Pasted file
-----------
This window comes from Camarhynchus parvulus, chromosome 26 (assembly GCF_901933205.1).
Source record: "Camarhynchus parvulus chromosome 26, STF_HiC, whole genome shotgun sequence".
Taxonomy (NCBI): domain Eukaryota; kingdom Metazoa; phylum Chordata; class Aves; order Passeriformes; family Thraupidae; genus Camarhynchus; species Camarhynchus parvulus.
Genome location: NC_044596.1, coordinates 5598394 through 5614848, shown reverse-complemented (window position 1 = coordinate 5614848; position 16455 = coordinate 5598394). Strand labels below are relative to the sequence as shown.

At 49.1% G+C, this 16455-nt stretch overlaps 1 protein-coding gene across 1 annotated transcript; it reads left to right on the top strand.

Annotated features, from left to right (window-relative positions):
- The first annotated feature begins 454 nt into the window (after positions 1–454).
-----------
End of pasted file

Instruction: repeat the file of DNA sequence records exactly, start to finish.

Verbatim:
This window comes from Camarhynchus parvulus, chromosome 26 (assembly GCF_901933205.1).
Source record: "Camarhynchus parvulus chromosome 26, STF_HiC, whole genome shotgun sequence".
Taxonomy (NCBI): domain Eukaryota; kingdom Metazoa; phylum Chordata; class Aves; order Passeriformes; family Thraupidae; genus Camarhynchus; species Camarhynchus parvulus.
Genome location: NC_044596.1, coordinates 5598394 through 5614848, shown reverse-complemented (window position 1 = coordinate 5614848; position 16455 = coordinate 5598394). Strand labels below are relative to the sequence as shown.

At 49.1% G+C, this 16455-nt stretch overlaps 1 protein-coding gene across 1 annotated transcript; it reads left to right on the top strand.

Annotated features, from left to right (window-relative positions):
- The first annotated feature begins 454 nt into the window (after positions 1–454).